Steam saw-mills continued to be gradually established throughout the metropolis until they now number 68 - six at least of the proprietors being also timber merchants. These mills average three "frames" each, a frame holding nine saws. In case all the means of these mills were called into operation at one time, 1,755 saws would be at work. Of these the straight saws make 160 "revolutions," as each up or down motion of the saw is technically called, in a minute, the "revolution" being four feet in length. The circular saws, for cutting deals and timber, describe a diameter of from 18 to 36 inches, 18 inches being the most frequent size, perhaps comprising seven-eighths of the circular saws in the London mills. The "circulars" may number one-tenth of the straight saws, and these "circulars" perform 1,800 revolutions in a minute. Of the space thus traversed I have given some curious particulars from an experienced man. Another gentleman, himself the conductor of a steam saw-mill - and I have to thank him also for other valuable and curious information - took pains, at my request, to calculate the number of sawyers superseded by the application of steam power. These, from the best data, he gives as 750 "pairs," or 1,500 men.
    In the course of my inquiries I visited a steam saw-mill. It is situated close upon the river, being, indeed, a wharf as well as a mill. Overhead is a lofty roof of thin light-coloured timber, through which the light came with a pleasant yellow hue. A timber frontage, in some parts of the nature of a casement, looks on the river. When the machinery was not at work all was pleasant and quiet, but when eighteen saws were in full operation - that number being employed on my visit - there was anything but quiet. The usual noise of a steam-engine had the addition of the grinding sound of the saws, jumping, as it would seem to any one ignorant of the agency employed, up and down most rapidly - while at intervals, through all this combination of sounds, was heard the ripple of the Thames dashing close up to the river front of the mill, for it was then high water, and a strong breeze was blowing. The steam-engine occupies one corner of the premises, and is partly detached. The wheels and machinery by which the mill is worked are beneath the timber flooring of the yard, the main shaft occupying the centre. The frame is simply nine upright, saws, each four feet in length, moving up and down as the timber is sawn, and at a distance from each other, according to the substance the plank is to be sawn. When the machinery is set a-going, the plank, by means familiar to engineers, is made to adjust itself to the action of the saws, being gradually advanced as each cut has been executed. A frame-worker attends to the due adjustment of the timber, however, as well as to the renewal of the saws when the teeth have become blunted by the rapid and severe friction. The machinery, when viewed at work under the flooring through the trap-doors, presents a very curious appearance. The imperfect light throws many of the wheels into the gloom, the brighter parts flashing to the eye, while the reverberation conveys the notion of extended space and far multiplied machinery.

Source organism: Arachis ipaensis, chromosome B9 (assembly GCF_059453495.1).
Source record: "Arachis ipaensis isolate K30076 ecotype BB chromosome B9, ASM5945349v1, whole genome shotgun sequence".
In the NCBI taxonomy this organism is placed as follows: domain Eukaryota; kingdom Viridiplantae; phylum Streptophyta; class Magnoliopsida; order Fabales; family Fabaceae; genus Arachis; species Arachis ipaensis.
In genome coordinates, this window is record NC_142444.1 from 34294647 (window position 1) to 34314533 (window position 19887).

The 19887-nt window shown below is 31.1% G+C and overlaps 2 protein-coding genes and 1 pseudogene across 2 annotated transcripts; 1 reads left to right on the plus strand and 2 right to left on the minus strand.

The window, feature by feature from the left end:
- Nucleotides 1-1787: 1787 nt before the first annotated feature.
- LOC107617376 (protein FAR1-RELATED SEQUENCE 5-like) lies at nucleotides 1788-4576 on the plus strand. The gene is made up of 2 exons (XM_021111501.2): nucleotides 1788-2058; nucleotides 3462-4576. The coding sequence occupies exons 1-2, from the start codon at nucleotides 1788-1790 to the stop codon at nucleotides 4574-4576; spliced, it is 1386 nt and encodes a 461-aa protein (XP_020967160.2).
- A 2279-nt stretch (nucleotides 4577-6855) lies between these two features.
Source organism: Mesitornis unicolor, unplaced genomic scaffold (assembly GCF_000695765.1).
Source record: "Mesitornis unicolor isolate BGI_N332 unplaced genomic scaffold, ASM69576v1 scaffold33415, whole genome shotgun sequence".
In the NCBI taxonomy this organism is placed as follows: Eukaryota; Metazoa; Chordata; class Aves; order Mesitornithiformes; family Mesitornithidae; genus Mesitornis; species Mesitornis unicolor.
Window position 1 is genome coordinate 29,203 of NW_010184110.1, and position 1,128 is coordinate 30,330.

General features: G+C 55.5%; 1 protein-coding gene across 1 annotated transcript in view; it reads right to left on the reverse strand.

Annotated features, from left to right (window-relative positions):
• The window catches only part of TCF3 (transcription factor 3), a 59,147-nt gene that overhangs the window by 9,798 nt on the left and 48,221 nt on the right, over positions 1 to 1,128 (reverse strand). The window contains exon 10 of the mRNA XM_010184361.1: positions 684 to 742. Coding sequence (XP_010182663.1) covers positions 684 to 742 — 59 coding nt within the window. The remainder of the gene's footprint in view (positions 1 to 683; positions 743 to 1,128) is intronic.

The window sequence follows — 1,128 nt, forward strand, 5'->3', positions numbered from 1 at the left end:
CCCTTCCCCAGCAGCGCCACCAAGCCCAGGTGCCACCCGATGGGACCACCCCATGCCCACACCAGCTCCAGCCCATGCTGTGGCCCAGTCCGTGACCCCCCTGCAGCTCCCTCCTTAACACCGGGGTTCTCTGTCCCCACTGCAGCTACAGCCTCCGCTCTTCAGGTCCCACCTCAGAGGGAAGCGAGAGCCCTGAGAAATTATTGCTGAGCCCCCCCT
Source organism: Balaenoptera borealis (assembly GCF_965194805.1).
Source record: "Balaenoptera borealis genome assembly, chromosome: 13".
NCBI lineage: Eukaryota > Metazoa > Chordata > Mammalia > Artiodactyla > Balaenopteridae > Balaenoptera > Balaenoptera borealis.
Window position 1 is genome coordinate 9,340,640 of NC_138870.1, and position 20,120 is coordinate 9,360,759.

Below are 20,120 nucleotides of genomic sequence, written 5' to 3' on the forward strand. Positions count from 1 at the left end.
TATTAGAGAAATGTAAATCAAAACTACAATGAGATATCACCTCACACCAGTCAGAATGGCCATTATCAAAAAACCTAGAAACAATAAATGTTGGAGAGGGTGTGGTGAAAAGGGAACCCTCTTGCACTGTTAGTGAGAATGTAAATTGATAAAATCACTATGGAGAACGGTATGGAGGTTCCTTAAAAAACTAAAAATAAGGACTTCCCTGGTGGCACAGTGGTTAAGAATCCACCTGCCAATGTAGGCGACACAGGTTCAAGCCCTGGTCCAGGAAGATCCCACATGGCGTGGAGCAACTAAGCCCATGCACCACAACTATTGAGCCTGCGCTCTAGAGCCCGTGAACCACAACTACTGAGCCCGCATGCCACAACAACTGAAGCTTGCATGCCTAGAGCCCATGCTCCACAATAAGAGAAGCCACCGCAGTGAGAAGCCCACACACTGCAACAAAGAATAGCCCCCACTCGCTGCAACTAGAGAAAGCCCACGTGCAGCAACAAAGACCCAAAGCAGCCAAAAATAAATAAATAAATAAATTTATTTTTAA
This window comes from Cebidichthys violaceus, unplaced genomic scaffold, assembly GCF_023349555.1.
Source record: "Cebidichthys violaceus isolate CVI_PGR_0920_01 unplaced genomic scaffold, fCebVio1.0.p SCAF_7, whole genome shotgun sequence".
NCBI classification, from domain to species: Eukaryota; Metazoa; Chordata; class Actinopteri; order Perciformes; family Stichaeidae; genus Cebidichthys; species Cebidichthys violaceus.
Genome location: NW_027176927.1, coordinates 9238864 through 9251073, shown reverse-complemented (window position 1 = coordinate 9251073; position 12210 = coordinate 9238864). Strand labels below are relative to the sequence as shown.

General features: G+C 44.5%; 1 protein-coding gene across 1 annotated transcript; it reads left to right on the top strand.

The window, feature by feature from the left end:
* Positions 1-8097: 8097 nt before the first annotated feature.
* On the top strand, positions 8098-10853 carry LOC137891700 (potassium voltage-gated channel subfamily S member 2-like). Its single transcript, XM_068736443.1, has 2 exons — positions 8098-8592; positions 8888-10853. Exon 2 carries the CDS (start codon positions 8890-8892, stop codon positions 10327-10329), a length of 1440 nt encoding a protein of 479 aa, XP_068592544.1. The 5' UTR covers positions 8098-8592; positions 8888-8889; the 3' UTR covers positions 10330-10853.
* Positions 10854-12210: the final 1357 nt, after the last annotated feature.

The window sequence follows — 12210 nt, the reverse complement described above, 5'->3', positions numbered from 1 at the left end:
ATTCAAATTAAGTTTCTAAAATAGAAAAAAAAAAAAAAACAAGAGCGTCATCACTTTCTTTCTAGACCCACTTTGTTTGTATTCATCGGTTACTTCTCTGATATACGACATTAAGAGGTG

Two engines, each of 10-horse power - and fewer are never fixed in any mill - cost from 650 to 800; about 700 being perhaps the most usual expense. These engines consume a ton of coals in a day of twelve hours, and a quart of machine oil.
    Some further particulars concerning steam saw-mills I give in the words of a well-informed and observant man long familiar with their working: